"To the extent they reflect temporary imbalances of supply and demand, the upward pressure on prices in all of those categories should eventually fade. But there is still plenty of uncertainty over how and when that will happen."

Kathy Bostjancic, head U.S. financial market economist at Oxford Economics, told Newsweek that it's "easier to turn the economy off than back on" and the stimulus to support households and businesses was "quite successful."

"There's just a lot of supply chain disruptions," Bostjancic said. "The main issue is you've got a misalignment between supply and demand.

"Economics 101 will tell you whenever you have that misalignment you're going to have price frictions and that's why we've seen this flare up in inflation. The fact that supply is lagging so far behind, you could argue that's really the problem both in the labor and the product market."

Hunter said there are signs that used vehicle and car rental prices might drop "having significantly overshot pre-pandemic levels" but that "prices in those other categories have only just returned to pre-pandemic levels and could have much further to rise."

Bostjancic also said many companies have felt confident to pass higher costs onto consumers by raising their prices, particularly in the service sector. Pandemic-weary consumers, locked down and restricted for so long, just want to get back to normal—and are willing to pay for it.

"They're willing to do that because for many months we've been cooped up at home and really eager—in some instances desperate—to get back out there. So consumers are willing to tolerate the price increases. That's a unique period," Bostjancic said.

But she also thinks inflation has peaked, and that consumers will eventually tire of price rises and shift to other goods or spend less, acting as a drag on inflation.

Still, Bostjancic told Newsweek: "Inflation is going to remain sticky, above two percent, for the next couple of years as supply issues are worked out."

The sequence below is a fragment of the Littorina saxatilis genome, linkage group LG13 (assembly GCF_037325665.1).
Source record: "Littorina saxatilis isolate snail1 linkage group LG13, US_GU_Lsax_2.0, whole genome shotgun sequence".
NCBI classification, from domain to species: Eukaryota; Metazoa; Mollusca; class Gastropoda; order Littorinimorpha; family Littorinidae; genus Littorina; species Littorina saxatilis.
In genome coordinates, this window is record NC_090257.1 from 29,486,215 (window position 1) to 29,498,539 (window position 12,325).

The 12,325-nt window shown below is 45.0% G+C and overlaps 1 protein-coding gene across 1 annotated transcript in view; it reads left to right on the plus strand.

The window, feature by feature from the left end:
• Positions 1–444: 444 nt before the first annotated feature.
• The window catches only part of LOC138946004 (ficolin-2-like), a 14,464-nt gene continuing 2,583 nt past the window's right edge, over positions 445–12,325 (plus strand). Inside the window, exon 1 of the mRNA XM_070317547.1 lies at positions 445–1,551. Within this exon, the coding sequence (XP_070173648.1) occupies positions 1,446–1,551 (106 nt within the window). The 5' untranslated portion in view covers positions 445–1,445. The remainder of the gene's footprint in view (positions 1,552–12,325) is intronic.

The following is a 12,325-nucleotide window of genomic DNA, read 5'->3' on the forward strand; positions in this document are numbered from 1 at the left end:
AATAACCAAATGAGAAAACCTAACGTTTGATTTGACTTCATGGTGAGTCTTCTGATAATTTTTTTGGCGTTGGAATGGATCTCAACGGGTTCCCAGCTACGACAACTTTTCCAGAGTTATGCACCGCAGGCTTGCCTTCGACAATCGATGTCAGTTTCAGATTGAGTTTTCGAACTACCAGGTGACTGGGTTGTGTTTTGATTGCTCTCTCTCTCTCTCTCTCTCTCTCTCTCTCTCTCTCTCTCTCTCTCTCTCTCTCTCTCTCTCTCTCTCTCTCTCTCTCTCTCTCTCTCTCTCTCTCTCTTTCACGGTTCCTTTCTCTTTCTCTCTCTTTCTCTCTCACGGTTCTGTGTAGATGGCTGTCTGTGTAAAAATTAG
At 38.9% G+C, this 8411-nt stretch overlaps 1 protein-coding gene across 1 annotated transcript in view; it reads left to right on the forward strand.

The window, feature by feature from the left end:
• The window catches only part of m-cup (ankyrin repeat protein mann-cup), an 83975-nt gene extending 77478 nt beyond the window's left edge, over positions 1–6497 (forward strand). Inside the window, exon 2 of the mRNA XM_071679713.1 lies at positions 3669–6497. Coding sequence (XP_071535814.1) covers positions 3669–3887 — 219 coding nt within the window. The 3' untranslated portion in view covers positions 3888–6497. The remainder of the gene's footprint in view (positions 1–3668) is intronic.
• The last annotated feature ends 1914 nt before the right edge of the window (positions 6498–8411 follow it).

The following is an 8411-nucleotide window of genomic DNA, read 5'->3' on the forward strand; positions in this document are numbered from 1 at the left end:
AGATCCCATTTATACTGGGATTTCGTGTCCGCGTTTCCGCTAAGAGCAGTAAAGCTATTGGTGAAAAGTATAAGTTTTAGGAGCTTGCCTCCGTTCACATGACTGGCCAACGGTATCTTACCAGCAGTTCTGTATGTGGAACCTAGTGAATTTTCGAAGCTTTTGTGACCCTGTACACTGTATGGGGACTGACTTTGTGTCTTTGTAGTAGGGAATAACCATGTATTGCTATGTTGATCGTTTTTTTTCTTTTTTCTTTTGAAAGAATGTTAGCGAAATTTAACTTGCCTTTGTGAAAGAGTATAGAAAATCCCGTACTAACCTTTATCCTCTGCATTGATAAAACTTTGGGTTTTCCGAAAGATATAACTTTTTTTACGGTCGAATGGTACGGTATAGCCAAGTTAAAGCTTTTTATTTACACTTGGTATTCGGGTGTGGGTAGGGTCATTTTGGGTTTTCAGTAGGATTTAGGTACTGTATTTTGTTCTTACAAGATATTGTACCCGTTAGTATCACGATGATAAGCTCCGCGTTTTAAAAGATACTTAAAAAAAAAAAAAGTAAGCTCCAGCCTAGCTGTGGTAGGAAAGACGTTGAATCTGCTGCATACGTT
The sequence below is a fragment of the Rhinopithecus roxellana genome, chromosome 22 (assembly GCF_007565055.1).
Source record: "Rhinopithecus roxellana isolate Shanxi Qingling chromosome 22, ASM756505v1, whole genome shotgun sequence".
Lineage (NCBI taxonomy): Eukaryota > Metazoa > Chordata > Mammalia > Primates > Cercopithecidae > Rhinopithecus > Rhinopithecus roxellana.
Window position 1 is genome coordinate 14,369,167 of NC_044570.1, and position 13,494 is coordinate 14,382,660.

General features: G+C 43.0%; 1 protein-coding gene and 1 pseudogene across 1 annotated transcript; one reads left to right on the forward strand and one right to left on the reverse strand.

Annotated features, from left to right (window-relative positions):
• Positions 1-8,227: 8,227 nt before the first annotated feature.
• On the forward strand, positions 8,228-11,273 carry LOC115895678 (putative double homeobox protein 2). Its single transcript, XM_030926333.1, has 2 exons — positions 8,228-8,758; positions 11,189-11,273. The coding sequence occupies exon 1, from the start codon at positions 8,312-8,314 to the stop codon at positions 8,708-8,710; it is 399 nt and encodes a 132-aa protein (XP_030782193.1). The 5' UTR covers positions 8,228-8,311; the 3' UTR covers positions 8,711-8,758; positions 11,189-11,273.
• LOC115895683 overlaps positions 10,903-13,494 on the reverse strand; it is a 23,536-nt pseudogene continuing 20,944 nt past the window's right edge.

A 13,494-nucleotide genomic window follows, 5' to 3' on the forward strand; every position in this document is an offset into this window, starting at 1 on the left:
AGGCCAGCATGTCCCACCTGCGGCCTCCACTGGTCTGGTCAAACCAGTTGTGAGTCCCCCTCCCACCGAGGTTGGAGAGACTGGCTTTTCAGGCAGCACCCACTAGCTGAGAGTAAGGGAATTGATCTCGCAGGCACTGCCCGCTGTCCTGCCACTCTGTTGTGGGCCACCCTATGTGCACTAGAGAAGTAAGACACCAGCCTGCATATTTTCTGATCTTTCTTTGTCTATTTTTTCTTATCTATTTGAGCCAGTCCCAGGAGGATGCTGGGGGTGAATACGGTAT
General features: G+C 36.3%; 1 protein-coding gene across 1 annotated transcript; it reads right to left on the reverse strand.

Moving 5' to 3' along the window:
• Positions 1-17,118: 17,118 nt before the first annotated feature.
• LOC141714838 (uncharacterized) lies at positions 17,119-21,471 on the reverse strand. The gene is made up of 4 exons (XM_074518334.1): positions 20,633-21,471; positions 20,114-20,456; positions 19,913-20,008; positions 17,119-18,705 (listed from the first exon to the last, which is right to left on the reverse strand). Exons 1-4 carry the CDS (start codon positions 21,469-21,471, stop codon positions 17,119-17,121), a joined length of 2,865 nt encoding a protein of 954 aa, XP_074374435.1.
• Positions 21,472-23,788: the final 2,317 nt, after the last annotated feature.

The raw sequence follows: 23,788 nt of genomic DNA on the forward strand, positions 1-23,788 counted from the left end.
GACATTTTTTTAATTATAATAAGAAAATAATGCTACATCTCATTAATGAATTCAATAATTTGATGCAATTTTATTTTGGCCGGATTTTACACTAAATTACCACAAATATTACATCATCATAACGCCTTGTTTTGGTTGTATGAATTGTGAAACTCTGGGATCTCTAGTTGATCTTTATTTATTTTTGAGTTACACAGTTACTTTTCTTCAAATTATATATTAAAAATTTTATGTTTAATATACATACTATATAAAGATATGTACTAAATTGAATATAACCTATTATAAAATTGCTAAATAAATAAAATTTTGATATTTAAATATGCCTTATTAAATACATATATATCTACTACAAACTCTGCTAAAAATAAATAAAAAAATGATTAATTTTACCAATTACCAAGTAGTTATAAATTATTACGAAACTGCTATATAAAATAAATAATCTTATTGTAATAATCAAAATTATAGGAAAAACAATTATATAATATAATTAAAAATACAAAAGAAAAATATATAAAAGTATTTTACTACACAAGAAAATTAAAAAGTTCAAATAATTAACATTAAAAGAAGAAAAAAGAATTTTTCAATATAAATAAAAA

McBride, Hunter and Bostjancic acknowledged that the federal stimulus spending plays a role on the demand-side, though it is indirect and there are many other factors behind rising inflation, and the primary culprit is on the supply side.

"There isn't an automatic link between federal spending and inflation, but the stimulus checks and other spending policies have clearly provided a big boost to demand at a time when supply is still constrained," Hunter said. "In the short term at least that is usually going to lead to higher prices."

Labor shortages driving up wages may contribute to sustaining the inflationary rise. There is some suggestion, particularly in Republican-governed states, that the enhanced unemployment benefit—part of federal stimulus—is behind the labor shortages.

This may well be true, but it is still too early to draw a firm conclusion, and more research is needed. The Republican states recently opted out of enhanced unemployment benefit and the effects on their labor markets is yet to be seen.

An economic letter from the Federal Reserve Bank of San Francisco, which looked at the early research on this issue back in September 2020, concluded the enhanced unemployment benefit was not materially weighing on labor supply.

The enhancement "had little or no effect on the willingness of unemployed people to search for work or accept job offers," the letter said.

"This likely reflects the appeal of a sustained salary compared with even very generous unemployment benefits when labor market conditions are weak and virus containment measures prevent hiring."

But that is not the last word on the subject.

The Ruling

Fact Check - Half True

Half True.


Federal spending has contributed to higher demand in the economy, intended to help it recover from its pandemic-induced collapse.

Higher demand puts pressure on supply, which is not yet meeting demand because capacity was seriously curtailed during the pandemic and it takes longer to restore supply chains than it does for demand to recover.

Put simply, supply lags demand, which drives up prices. That much is true.

But Cruz's portrayal of federal spending's role in the current inflationary rise is misleading. Its effect on inflation is indirect, it is just one of several factors, and it is not the single most important. Supply side problems are the primary driver of this inflationary spike.

A spokesman for Cruz cited comments by Larry Summers, a prominent economist who has worked for Democratic administrations, warning over the past few months that the federal spending splurge risked fueling inflation.

"The aim of this fact check is not the truth. It's only to cover for Joe Biden and the Democrat party's disastrous fiscal policies," the spokesperson told Newsweek.

"In addition to Sen. Cruz, numerous economists including former Democrat Treasury Secretary Larry Summers have warned that Biden's spending spree is triggering inflation."

Republican senators show price inflation for consumers
Republicans accuse the Democrats of driving inflation higher with excessive federal spending. U.S. Sen. Ron Johnson (R-WI) speaks during a news conference about inflation on Capitol Hill on May 26, 2021 in Washington, DC. The group of Republican senators discussed rising consumer prices and the potential effects of inflation on families and businesses recovering from the pandemic. Drew Angerer/Getty Images